How To Spice Up Your Travis Picking by Using The Up Beats

How To Spice Up Your Travis Picking by Using The Up Beats - The Twelfth Fret Music School

How To Spice Up Your Travis Picking by Using The Up Beats

Travis picking is a great tool that every fingerpicker should have in their bag.  It’s the backbone to many popular songs both past and present and offers the player almost endless variations. This article will just begin to scratch the surface of how to take simple alternating thumb patterns and turn them into more interesting ideas.

Here is what I would consider to be about the most basic Travis style pattern.  We will be using a first position C major chord for this example but of course this applies in one way or another to any chord on the guitar.  Let’s start by fretting our chord and then applying the right hand picking.  To start we will simply play thumb (5th string) index finger (3rd string) thumb (4th string) middle finger (2nd string) that gets us half way through a bar of 4/4 time.  To finish the bar we are going to simply do it again.  This pattern I would consider to be one of the most basic Travis style patterns, so let’s begin here.  First off, here is what that sounds like. 


I’m a big fan of the Travis style so I like it already, but there is a lot that can be done with this to make it less repetitive and less predictable.  Let’s begin by taking the last note of the 4 beat pattern above (the up beat after 4) and change it to the open first string.  I’m always amazed at how just a little thing like this can really change the overall feel of the pattern.  This new variation sounds like this.


Here is a third variation by simply alternating the first 4 beat pattern in video 1 with its variant pattern in VIDEO 2


Now let’s go a bit further and begin by changing both the up beat following beat 2 and beat 4.  I’m going to play a little descending pattern starting on the note G on the first string on the up beat of 2 followed by the note F on the same string on the up beat of 4 followed by the open E string on the up beat of 2 followed by the note D on the up beat of 4 and then back into the very first basic pattern.  That sounds like this.  Notice how it really comes alive when you speed it up a bit too.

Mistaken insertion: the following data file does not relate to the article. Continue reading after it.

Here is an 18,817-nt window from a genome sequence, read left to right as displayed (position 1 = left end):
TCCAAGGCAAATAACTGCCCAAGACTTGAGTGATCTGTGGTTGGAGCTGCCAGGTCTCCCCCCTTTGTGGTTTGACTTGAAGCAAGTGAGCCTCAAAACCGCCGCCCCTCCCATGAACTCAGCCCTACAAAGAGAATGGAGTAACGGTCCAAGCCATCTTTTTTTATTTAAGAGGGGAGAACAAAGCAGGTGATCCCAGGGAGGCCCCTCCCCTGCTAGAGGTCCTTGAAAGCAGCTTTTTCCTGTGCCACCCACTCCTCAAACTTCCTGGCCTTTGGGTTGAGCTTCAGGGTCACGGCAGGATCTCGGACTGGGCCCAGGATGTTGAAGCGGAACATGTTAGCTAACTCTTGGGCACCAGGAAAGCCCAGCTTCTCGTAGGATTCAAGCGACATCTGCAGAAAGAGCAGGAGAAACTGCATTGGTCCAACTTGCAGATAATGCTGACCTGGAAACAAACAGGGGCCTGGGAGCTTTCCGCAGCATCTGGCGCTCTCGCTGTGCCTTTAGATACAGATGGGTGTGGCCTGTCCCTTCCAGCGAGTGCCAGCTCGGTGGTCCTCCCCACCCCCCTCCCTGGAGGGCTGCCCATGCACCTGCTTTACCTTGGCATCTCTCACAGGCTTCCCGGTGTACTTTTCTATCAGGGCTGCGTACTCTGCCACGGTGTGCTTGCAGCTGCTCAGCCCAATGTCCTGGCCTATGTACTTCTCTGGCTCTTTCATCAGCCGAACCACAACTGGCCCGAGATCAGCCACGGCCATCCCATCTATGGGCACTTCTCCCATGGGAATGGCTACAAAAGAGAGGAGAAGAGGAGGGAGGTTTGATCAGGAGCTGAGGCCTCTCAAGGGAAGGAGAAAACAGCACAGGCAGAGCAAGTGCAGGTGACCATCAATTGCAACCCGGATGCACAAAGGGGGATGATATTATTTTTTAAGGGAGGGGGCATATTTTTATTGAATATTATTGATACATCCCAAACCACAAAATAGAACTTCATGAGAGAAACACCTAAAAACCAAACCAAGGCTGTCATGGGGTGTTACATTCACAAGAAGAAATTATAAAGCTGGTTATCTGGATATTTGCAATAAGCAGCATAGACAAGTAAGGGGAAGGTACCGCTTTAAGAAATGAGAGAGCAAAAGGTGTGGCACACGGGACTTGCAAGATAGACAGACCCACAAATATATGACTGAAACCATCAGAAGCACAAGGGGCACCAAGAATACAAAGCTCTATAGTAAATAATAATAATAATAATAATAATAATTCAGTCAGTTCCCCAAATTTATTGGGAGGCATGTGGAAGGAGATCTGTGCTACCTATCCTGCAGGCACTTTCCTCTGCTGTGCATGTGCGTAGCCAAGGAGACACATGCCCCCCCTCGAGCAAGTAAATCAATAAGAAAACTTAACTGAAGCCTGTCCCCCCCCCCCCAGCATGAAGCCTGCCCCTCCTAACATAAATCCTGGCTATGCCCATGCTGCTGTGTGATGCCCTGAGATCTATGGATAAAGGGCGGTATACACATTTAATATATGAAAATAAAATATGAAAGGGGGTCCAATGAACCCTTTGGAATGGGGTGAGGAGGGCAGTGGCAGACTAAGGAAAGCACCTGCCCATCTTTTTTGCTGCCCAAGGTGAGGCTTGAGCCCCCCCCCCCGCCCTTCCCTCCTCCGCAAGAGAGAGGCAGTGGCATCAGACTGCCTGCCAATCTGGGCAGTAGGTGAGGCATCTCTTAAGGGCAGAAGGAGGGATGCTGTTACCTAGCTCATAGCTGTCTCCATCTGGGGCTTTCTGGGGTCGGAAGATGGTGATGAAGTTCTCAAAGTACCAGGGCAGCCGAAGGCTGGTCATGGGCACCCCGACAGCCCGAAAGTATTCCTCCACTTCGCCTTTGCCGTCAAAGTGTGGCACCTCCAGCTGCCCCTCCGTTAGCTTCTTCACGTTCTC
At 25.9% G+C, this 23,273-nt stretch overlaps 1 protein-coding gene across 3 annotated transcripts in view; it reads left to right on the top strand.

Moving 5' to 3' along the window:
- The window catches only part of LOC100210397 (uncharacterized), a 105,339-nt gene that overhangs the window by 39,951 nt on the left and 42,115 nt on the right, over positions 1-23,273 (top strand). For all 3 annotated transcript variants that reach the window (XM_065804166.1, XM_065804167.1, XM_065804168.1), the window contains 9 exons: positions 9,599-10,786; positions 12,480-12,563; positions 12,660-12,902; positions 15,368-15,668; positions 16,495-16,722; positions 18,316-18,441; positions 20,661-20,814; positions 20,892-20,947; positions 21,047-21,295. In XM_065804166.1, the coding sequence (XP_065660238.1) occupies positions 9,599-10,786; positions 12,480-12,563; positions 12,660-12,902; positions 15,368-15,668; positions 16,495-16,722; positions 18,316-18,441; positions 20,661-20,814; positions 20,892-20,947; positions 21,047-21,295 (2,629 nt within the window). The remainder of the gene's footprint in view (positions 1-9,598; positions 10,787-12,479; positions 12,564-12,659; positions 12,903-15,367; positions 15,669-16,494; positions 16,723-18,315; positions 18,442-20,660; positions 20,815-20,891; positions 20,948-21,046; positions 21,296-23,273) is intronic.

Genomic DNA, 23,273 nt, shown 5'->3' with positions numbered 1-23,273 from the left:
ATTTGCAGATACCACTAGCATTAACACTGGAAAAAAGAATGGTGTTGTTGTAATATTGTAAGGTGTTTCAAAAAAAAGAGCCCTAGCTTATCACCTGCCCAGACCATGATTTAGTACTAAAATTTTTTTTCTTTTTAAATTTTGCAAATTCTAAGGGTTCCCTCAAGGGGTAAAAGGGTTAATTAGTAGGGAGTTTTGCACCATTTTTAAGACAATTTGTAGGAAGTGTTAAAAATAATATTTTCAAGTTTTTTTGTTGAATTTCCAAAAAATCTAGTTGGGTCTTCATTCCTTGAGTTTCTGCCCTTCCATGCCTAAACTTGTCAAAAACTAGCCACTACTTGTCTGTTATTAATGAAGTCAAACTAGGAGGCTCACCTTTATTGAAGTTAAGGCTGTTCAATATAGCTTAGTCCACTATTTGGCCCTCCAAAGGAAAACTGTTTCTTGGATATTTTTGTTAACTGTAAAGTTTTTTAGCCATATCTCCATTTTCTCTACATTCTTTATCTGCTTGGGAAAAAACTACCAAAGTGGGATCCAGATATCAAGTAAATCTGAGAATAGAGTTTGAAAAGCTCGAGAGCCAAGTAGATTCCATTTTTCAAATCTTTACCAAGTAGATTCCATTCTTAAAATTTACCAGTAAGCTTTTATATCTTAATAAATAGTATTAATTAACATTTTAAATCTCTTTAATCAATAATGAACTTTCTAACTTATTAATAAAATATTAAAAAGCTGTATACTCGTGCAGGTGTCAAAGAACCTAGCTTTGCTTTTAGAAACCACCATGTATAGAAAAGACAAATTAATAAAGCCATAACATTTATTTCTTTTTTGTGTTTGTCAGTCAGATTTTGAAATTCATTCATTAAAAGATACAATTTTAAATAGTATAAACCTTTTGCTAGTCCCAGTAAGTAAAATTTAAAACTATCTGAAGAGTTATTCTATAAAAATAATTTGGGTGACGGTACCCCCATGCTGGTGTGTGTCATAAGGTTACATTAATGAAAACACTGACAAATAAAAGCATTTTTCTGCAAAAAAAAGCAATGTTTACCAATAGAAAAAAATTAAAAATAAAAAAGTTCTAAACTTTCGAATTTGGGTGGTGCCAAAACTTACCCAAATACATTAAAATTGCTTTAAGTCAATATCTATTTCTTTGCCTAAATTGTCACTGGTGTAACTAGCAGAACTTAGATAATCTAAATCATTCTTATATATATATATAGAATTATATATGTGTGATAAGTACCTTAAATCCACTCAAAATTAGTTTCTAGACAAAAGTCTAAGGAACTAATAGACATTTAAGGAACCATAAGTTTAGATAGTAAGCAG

The pattern is now really starting to sound like two separate parts and of course that’s what we’re after. A few tips before going a bit further.  Each chord is going to present its own unique set of challenges to the left hand as you add notes to the chords you are playing.  In the above example it’s important to be able to move the index finger cleanly between just fretting the note C on the 2nd string (allowing the open E string to ring clearly) and barring both the 1st and 2nd string (allowing the note F on the first fret of the 1st string to ring clearly).  It’s really important that the added melody notes don’t sound clunky and that they float above the chord as though someone else is playing them so you might want to spend some time making sure that transition is smooth.  I like to tell students you never want to sound like what you are playing is tying your fingers in knots, even if it actually is.  Using the up beats here also really adds to the sense that the melody is floating above the chords below as the Travis pattern is dictating that the chord tones are being played on the down beats.

Let’s go on a little bit more and add that melody to another chord, in this case let’s do G.  So what I’m doing here is the exact same melody but I’m Travis picking a G chord now for the variation but still returning to the same basic C major pattern we started with.


There are a few things to notice here and as we get more complicated there will be more and more things to point out with both hands, but let’s just isolate a few. First off, I played the G chord a little differently so I could smoothly return to the C chord at the end.  I also changed the G chord to the C chord but left the melody note D ringing over that change to keep things smooth.  In other words, I’m still thinking about the melody above and chords below as two different things and not necessarily changing them all at the same time.  It’s important to realize every little sequence can require its own little unique tweak in order to sound its best. 

Phrasing is also important as well.  I’m really trying to emphasize the moving notes while keeping the other parts solid and even when I play this kind of thing, and again each little moment will probably require its own tweak and two different players may handle the problem in different ways as well.

Here is the same little melody on a few different open chords in the same key as our original G and C chords.


Notice how even the same simple little melodic passage can sound even more interesting when played on the up beats of some different chords.  By making a few more simple changes we can add even more interest by doing things like playing the little melody forward and then backward or by changing the intervals slightly so feel free to experiment with different variations to add even more interest to the basic chords. 

This technique can also be used very effectively to add the vocal melody of a favorite song to the finger picked chords creating a nice solo guitar arrangement of some things you may already know. 

The sky’s the limit here so feel free to experiment and explore!

David Martin – The Twelfth Fret Music School